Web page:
5 Travel Destinations That Avoid Spring Break

PORTLAND, Ore. (TheStreet) -- Unless you're Harmony Korine or James Franco, spring breakers are exactly what most adult travelers are looking to avoid around this time of year.

Even if your best partying days aren't behind you, the organized amateur hour of hotel parties, packed clubs, keg stands and chemically fueled all-nighters can be a lot to put up with. If you're in their proximity and find yourself wanting to tell them at high volume that they're A) Doing it wrong or B) Are going to have to shut up for an hour or so, chances are they're still not the problem.

It's you. You're warned by just about everybody where the popular destinations will be and how to get around them. Those with the means usually do. American Express Travel surveyed 200 of its travel experts back in December and found that Seychelles, Brazil, Vietnam, Alaska, Grenada, New Zealand, Croatia, Bhutan, Norway and Greece would be the destinations of choice for most of their card-carrying clientele this year. With the exception of the holiday crowd in Greece and the soccer faithful headed to Brazil for the World Cup this summer, none of these destinations would rate a stop from the old Girls Gone Wild party bus.

The Travel Leaders Group leisure company conducted a similar survey and found that well-heeled travelers were really keen on spending this year in Peru, Tahiti, Iceland, Maldives, the Galapagos Islands and a number of other places where people aren't shotgunning Bud Light tallboys on their hotel balconies and bumping beats out of their convertible SUV of choice. Those surveyed are also willing to spend a lot more to get away from the "woooo"-ing crowds, with 52.6% willing to spend more on their vacations than they did last year and only 6% spending less.

Even those who aren't rummaging for their passports are shunning sunny spring break spots. Though the Travel Leaders Group found that 41.5% of respondents planned on taking their domestic vacations in Las Vegas, the remainder of the Top 5 included family-friendly Orlando (41%), cost-prohibitive Maui (39.7%), chilly cruise-ship Alaska (38.3%) and New York City (33.7%).

So where should you go to avoid spring break crowds without spending a bundle? Our friends at SmarterTravel have suggested five options for avoiding spring breakers everywhere but the airports without breaking your budget doing so:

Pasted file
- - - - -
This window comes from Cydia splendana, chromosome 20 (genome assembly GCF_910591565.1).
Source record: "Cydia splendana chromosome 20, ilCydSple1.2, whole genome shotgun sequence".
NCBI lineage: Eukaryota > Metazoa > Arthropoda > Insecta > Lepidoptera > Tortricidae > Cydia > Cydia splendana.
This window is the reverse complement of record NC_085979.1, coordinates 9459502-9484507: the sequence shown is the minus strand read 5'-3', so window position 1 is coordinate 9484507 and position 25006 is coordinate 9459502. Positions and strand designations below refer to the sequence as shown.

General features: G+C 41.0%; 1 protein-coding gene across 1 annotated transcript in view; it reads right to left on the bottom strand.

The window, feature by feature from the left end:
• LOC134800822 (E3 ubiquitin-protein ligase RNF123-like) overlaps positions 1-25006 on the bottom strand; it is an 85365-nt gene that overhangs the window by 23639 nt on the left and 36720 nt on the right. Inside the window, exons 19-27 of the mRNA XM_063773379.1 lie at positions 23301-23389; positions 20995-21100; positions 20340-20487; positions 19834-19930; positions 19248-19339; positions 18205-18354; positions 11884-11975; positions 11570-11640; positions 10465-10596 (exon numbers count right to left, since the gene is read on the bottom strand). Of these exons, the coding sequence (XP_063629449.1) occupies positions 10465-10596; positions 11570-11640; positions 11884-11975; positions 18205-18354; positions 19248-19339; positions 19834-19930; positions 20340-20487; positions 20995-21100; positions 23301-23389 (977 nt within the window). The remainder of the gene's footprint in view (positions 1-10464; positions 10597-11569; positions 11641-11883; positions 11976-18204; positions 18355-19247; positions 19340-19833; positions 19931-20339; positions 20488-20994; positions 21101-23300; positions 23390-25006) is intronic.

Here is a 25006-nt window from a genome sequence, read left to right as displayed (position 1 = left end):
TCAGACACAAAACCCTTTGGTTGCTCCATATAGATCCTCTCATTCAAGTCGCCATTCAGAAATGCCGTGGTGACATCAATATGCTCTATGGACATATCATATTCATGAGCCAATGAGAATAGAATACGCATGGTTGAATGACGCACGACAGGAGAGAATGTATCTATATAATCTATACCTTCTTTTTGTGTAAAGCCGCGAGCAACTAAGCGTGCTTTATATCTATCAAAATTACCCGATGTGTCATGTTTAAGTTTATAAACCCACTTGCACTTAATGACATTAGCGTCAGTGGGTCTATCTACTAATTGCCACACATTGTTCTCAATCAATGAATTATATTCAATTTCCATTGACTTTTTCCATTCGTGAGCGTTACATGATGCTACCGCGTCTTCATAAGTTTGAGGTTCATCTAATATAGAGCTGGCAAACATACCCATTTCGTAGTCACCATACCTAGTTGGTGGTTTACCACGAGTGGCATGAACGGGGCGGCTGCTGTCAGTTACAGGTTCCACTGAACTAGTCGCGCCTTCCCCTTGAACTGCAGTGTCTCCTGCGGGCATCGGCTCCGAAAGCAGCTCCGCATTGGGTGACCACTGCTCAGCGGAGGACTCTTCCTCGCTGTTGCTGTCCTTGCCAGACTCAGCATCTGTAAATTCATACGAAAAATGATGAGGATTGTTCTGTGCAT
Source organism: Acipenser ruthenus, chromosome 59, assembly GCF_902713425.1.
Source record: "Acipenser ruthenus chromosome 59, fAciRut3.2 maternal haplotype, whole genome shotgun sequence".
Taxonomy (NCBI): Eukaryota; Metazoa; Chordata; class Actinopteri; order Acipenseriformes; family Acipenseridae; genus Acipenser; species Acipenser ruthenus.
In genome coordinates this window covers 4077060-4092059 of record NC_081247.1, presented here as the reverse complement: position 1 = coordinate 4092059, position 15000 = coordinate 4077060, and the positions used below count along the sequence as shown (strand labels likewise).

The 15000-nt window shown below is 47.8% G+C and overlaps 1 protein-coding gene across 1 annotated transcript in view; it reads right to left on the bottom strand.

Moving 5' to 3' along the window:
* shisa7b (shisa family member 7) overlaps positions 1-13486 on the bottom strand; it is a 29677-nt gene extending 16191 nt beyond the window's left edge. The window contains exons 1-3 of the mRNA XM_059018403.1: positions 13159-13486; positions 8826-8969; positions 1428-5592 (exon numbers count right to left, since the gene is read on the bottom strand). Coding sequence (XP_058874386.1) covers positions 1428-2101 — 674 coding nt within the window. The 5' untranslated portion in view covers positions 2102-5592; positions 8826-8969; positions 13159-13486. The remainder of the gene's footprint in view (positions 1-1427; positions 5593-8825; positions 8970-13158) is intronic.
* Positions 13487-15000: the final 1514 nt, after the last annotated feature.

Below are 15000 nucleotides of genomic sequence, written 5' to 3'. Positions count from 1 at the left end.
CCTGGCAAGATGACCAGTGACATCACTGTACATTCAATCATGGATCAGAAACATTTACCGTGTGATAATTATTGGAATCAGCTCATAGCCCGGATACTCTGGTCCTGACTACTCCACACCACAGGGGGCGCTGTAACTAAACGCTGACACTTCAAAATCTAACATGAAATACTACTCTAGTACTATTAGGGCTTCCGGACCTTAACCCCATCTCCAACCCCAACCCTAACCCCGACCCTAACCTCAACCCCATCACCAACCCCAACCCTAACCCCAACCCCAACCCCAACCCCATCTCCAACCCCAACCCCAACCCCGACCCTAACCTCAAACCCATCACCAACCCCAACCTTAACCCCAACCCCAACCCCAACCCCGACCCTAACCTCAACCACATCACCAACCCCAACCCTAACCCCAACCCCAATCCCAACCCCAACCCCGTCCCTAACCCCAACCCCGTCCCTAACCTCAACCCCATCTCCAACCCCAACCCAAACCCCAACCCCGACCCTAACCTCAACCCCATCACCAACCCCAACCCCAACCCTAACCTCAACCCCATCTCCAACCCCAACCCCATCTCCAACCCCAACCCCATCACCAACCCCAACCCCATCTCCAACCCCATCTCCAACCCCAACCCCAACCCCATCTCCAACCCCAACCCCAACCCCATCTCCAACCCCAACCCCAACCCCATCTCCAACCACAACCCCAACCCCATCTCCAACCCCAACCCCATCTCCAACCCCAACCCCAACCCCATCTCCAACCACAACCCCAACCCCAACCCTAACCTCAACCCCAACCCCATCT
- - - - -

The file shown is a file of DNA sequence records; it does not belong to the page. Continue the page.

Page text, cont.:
Reykjavik, Iceland

Yes, it is still a little bit brisk in this near-arctic locale this time of year, but it's also nearly empty and desperate for your tourist dollars.

While not nearly as hard up as it was during the nation's banking crisis from 2008 to roughly 2011, Iceland is still a fairly inexpensive option around this time of year thanks to IcelandAir flights from Boston, Seattle, Minneapolis, Newark and elsewhere in the U.S. Their spring hotel-and-airfare packages start at less than $900 and include guided tours around Iceland and stops at the local hot springs. SmarterTravel also points out that this year's increased solar activity is making for some great Northern Lights displays, with rooms at the Ion Luxury Adventure Hotel about an hour from Reykjavik in a prime viewing area going for $250 a night

The Iceland Airwaves music festival isn't until November, but Reykjavik's clubs are open until 8 a.m. or earlier, its pylsa hot dogs are among the best in the world and its paskabjor dark Easter beer only pours around this time of year. While it's great to tour the Golden Circle, take in the glacial falls at Gullfoss and see the site of the world's first parliament -- which is also within the divide between two tectonic plates -- they're all extras in a town with a late bedtime where the coffee, beer, dancing and occasional serving of Minke whale are all a few options for keeping warm before the peak summer months.

Japan

The cherry blossoms around Washington, D.C., are lovely in the spring, but they have a tough time comparing with those in the ancient city of Kyoto or elsewhere in Japan.

For U.S. travelers, D.C. is just the closer option that's a little easier on the wallet and less difficult on a limited international vocabulary. The financial issue is somewhat less of a factor this year, though, as airlines add service and offer a whole lot of incentives for U.S. passengers.

Starting March 30, Japan Airlines will double its flights between New York JFK and Tokyo Narita, bringing the total number of weekly flights to 14. JAL is also discounting airfare to 30 cities in Japan during that time and reducing their prices to little less than $100 per flight with its Visit Japan fare. SmarterTravel also noted that Delta and United are running sales that include fares to Japan, but those deals dwindle away as days pass.